Cyber security training should be engaging and motivate individuals to learn more on their own
Five tips for better cybersecurity training in healthcare
March 01, 2022
by John R. Fischer
, Senior Reporter
The key to effectively training employees on cybersecurity in healthcare, or any industry for that matter, is to make it engaging in a way that motivates staff to seek out more information on the subject.
That was a central message from Matthew McMahon, a senior manager of cybersecurity and Medical IoT at Booz Allen and an adjunct professor in healthcare administration and management at Salve Regina University, who hosted an educational session at the 2021 AAMI Exchange titled “How to Create Engaging and Effective Cybersecurity Employee Trainings.”
Here are five key points from his presentation:
Know your audience
When you’re trying to get healthcare providers to take cybersecurity seriously, focus on what a breach could mean for their patients. If you operate in a sales context, frame security in the context of the client facility. Knowing what country or region trainees are from can make a big difference too, as well as using timely examples that specifically resonate with them. For instance, you could discuss a cyberattack that a similar company or healthcare organization recently faced.
“If you can make your cybersecurity training role specific that makes it really relevant and really helps raise that awareness level,” said McMahon. “You’re really diving into what that individual does at a job level and making cybersecurity relevant at that job level.”
While labor intensive, gamifying training can increase focus and interest on cybersecurity. It can also be used afterward to ensure the techniques learned are applied. For instance, a hospital can create incentives for employees to get proactive about reporting suspicious activities or possible attacks. “It may be something as simple as the employee who reports the most phish each quarter or each year gets a $25 gift card,” said McMahon. Little strategies like this can inspire a kind of competition that has the fortunate side effect of making the workplace safer.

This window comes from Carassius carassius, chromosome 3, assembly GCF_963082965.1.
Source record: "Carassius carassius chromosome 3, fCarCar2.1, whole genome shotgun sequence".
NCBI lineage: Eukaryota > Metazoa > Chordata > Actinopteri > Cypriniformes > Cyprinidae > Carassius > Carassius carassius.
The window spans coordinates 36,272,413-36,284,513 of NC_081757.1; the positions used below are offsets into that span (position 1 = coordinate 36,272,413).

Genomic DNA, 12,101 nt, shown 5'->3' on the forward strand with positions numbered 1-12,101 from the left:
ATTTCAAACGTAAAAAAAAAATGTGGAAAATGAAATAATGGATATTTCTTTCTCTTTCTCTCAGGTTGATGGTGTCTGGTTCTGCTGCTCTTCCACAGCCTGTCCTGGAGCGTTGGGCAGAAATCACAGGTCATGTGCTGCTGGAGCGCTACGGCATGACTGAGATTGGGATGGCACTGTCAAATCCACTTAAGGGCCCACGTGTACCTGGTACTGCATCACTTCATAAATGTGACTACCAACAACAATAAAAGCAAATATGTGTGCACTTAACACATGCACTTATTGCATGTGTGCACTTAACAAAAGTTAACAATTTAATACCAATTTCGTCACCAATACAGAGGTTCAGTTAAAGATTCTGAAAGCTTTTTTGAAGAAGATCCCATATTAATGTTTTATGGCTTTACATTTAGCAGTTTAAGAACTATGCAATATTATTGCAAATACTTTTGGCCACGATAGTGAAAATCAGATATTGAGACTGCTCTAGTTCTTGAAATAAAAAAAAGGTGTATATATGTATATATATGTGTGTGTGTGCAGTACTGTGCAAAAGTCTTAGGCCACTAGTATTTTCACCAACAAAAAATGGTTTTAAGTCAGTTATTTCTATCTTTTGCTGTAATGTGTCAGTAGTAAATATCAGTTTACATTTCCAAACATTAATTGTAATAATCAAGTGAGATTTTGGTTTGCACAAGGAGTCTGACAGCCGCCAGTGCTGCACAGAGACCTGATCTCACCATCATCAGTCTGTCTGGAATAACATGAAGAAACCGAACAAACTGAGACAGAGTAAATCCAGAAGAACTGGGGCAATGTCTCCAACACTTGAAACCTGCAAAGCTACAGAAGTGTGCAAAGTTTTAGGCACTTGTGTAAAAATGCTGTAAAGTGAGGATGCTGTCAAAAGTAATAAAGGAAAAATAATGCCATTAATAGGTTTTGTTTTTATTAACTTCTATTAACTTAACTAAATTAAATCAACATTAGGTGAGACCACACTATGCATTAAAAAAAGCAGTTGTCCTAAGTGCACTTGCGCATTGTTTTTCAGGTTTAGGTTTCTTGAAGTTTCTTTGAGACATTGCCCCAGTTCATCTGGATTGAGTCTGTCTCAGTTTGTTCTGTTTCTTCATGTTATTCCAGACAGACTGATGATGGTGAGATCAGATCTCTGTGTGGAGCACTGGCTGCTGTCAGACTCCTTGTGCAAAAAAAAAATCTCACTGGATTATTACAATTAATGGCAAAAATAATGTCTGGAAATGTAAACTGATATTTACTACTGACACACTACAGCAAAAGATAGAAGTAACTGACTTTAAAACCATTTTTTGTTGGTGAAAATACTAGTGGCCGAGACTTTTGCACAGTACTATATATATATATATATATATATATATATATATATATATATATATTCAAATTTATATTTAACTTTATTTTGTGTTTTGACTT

Even without a reward program, managers should follow up with employees who report suspicious activities to thank them and acknowledge what they did for the safety of their organization. This can be done with a simple email or in-person conversation and motivates the employee to continue to report any suspicious findings.
The goal of cyber training is to take an organization’s security team and expand it into a cyber awareness community, says McMahon. One way of doing this is through one-off training where the cybersecurity team reaches out to other departments and organizations to engage with individuals and help them identify possible security issues, while developing relationships. Setting up part-time cyber communities that include individuals outside of the core security team can also help foster training opportunities, as can cyber defender programs and cybersecurity mentorship programs.
Additional tactics include annual cybersecurity conferences for continuing education and networking opportunities, as well as setting up internal hacking communities which consist of individuals not in cybersecurity but with backgrounds or certifications relevant to it, who can share their knowledge. A central repository to share information also helps by allowing individuals to upload and share information and resources with each other.
Cybersecurity experts for hospitals and other healthcare-related organizations can spread awareness by reaching out and offering their services directly. This could include, for instance, attending conferences with a sales team for an ISO to explain security measures to customers. This enables them to build networks of cyber awareness and establish relationships. Even speaking at an internal meeting for clinical teams in hospitals can make a difference.
Measure and learn from success
The success of training initiatives should be evaluated. Through qualifying testing, cybersecurity experts can gauge employees following training to see what they retained, and look at the incident numbers before and after to see if there is any improvement. Quantitative evaluation looks at involvement and interest in cybersecurity matters among trainees afterward, and can help experts determine if their program needs to be adjusted to be more engaging or relevant.
McMahon says the key is to get employees genuinely interested in improving their knowledge and skills in cybersecurity by illustrating to them that medical equipment and patients can remain safe. This requires encouraging them and showing them where to research these matters on their own.
“You’re training your employees not just to know a little more about cybersecurity, but actually changing their behavior so that they act in a way that is more cyber aware,” said McMahon. “That’s really what we’re trying to get.”